I re-used grey board which can be found on the back of good quality sketchbooks and some left-over mount-board for the front cover. Of course you can use any type of card for this sketchbook and decorate them in a variety of ways. I am planning another blogpost on this idea soon.

Onto the instructions...





Double sided tape is used to hold the ribbons in place here as it is a strong hold. If you were using a PVA glue or mod-podge craft glue that would work perfectly well too.





I will report back later when my new hand-made sketchbook is full of artwork!

Check out lots of other cool crafty blogs at #handmademonday organised by Julia of Sum of their Stories.

Tuesday, 18 July 2017

1980's Dress Re-Fashion

Two weeks ago I bought this bold 1980's dress from Fara charity shop in Islington for £2.00. It is a lovely printed viscose with a nice drape in a cheerful bold red with purple and white floral bouquets.

The fit of the dress was not quite right. The main issue was the too generous bust allowance and shoulder width (even taking into account the 1980's fashion for wider shoulders).


The bodice of the dress has large red buttons at the back opening until the waistline then an elasticated back-band with a zip too. The skirt has an interested gathered section at the front and the seams slightly taper towards the hem. It has a split in the back of the skirt for easier movement.

I decided pretty much straight away that I would cut the dress into two sections so I could have a skirt and a cropped top. I set about this task by ripping the overlocked stitches with my un-picker and removed the zip. I sewed the open seam left by the zip opening and hand-stitched a little rolled hem at the top of the waistband above the gathered elastic.

As for the top, I blind-stitched a hem all the way around, re-positioning the button bands a little higher. I tried the crop top on and the shoulders were still too wide so I put a row of gathering stitches in the ditch of the shoulder seam and secured to the neck facing on the inside.

Now I have two garments to wear from one ill fitting 1980's frock and you can see the skirt in action below. I will get some photos of the cropped top when I get a chance.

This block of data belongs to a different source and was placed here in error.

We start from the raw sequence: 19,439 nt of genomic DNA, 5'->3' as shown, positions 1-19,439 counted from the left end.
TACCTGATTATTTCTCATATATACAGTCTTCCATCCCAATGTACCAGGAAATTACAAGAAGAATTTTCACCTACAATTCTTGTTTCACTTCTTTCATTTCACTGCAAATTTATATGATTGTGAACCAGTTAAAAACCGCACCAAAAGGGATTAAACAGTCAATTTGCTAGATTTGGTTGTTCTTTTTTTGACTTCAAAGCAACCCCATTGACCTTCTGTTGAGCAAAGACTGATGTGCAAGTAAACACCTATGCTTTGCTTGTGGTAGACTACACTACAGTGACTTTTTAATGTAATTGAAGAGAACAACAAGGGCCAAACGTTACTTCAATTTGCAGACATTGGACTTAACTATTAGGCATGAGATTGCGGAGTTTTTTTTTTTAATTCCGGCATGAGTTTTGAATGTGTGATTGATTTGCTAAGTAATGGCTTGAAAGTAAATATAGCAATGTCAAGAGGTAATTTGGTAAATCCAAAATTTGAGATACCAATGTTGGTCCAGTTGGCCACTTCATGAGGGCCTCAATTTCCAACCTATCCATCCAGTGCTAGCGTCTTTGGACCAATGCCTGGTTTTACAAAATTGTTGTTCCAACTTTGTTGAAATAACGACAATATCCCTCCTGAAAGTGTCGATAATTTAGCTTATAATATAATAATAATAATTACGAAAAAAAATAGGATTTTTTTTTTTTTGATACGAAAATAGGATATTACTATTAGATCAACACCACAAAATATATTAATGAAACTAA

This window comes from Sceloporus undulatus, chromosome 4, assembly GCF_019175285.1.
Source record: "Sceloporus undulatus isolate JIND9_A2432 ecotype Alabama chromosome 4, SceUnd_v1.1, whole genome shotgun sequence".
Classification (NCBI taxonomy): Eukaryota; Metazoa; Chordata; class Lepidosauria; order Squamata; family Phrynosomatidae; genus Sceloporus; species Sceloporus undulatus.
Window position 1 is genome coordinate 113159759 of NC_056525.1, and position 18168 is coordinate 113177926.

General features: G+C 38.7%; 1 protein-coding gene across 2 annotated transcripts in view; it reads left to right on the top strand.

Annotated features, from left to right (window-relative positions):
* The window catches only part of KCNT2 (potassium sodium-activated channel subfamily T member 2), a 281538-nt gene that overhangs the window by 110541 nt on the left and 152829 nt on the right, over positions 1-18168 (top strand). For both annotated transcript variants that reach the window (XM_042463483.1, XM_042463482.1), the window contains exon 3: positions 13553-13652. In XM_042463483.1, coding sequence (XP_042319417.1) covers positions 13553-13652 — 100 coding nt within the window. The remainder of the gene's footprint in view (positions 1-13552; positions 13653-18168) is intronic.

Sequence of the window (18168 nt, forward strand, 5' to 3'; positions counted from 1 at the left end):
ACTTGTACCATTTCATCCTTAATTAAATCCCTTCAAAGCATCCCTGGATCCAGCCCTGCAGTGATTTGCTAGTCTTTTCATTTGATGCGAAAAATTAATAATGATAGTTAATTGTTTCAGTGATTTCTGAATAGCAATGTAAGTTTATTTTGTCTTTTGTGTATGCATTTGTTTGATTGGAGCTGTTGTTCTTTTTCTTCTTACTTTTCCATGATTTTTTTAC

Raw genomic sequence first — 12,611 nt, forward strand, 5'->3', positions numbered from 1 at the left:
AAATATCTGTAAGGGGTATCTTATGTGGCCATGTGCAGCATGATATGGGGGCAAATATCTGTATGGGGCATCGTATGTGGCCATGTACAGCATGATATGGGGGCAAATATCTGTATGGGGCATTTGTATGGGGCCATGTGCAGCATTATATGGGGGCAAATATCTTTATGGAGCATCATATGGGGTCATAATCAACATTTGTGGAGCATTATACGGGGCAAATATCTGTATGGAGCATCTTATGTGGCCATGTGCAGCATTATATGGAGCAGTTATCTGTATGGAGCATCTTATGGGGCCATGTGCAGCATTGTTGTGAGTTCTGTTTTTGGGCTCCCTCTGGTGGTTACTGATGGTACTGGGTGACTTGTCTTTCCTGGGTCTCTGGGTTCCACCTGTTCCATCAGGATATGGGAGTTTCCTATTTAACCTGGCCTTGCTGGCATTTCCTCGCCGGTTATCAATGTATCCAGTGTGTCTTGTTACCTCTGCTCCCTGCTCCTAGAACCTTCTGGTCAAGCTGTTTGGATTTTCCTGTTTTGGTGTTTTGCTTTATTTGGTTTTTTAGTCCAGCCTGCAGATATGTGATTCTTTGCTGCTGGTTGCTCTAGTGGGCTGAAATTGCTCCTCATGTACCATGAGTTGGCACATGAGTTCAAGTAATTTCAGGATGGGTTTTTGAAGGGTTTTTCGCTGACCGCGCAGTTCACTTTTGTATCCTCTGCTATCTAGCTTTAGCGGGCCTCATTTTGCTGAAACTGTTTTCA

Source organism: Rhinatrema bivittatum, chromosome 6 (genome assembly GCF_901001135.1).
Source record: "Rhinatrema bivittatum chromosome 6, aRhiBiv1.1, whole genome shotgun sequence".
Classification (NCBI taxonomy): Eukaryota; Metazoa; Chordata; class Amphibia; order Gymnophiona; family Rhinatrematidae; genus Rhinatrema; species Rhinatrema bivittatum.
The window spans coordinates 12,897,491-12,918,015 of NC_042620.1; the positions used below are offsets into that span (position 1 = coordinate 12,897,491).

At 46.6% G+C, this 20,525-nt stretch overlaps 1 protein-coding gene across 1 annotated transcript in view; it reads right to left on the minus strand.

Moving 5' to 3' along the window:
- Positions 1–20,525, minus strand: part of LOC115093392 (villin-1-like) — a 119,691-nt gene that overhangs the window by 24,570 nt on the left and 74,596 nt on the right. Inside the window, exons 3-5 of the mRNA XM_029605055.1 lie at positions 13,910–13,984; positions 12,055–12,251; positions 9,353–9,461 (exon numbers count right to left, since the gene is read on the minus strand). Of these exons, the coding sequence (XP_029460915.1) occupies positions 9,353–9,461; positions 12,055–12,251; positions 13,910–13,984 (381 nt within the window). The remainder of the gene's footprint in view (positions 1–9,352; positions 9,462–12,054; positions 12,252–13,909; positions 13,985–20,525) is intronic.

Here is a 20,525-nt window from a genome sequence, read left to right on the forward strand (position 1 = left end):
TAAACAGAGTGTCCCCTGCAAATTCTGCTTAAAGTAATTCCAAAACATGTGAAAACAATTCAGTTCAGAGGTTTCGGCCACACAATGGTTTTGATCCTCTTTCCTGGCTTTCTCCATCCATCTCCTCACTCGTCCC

Have you re-fashioned any clothes recently?

If you are on Instagram there is a competition in conjunction with the British Heart Foundation to up-cycle garments you buy in their stores. It's called The Big Stitch details of which can be found here. You have until the 31st July to get your entires onto IG tagged with #thebigstitch.

Wednesday, 28 June 2017

Halcyon Times at Hatfield House

My friend Charlotte and I escaped the craziness of the city for the tranquility of Hertfordshire at the beautiful house and grounds of Hatfield House. Hatfield House is the home of the 7th Marquess and Marchioness of Salisbury and their family. £19 well spent for a full day of culture, calm and creativity. We explored the gorgeous house and quizzed the guides in every room about the interiors and stories of times gone by.

Then onto the cultivated gardens that are designed and managed by Lady Salisbury herself. After a tasty home-made picnic of delectable treats we embarked on one of the recommended woodland walks around the grounds. After our meandering stroll we chilled out for a second picnic of the day and a spot of watercolour painting.

We took full advantage of the 11 - 5 opening times and made our way to the train station just 2 minutes walk from the entrance gates at about 5pm.

Insiders tip: If you sign the back of your ticket and ask the staff to stamp it with the HatfieldHouse stamp you can use it as a season pass to enter the gardens and grounds for the rest of the summer season for free! Charlotte and I have already pencilled in another day trip next month!





Elizabeths holds a rainbow with the inscription “Non sine sole iris”, “No rainbow without the sun”, reminding viewers only the Queen’s wisdom can ensure peace and prosperity.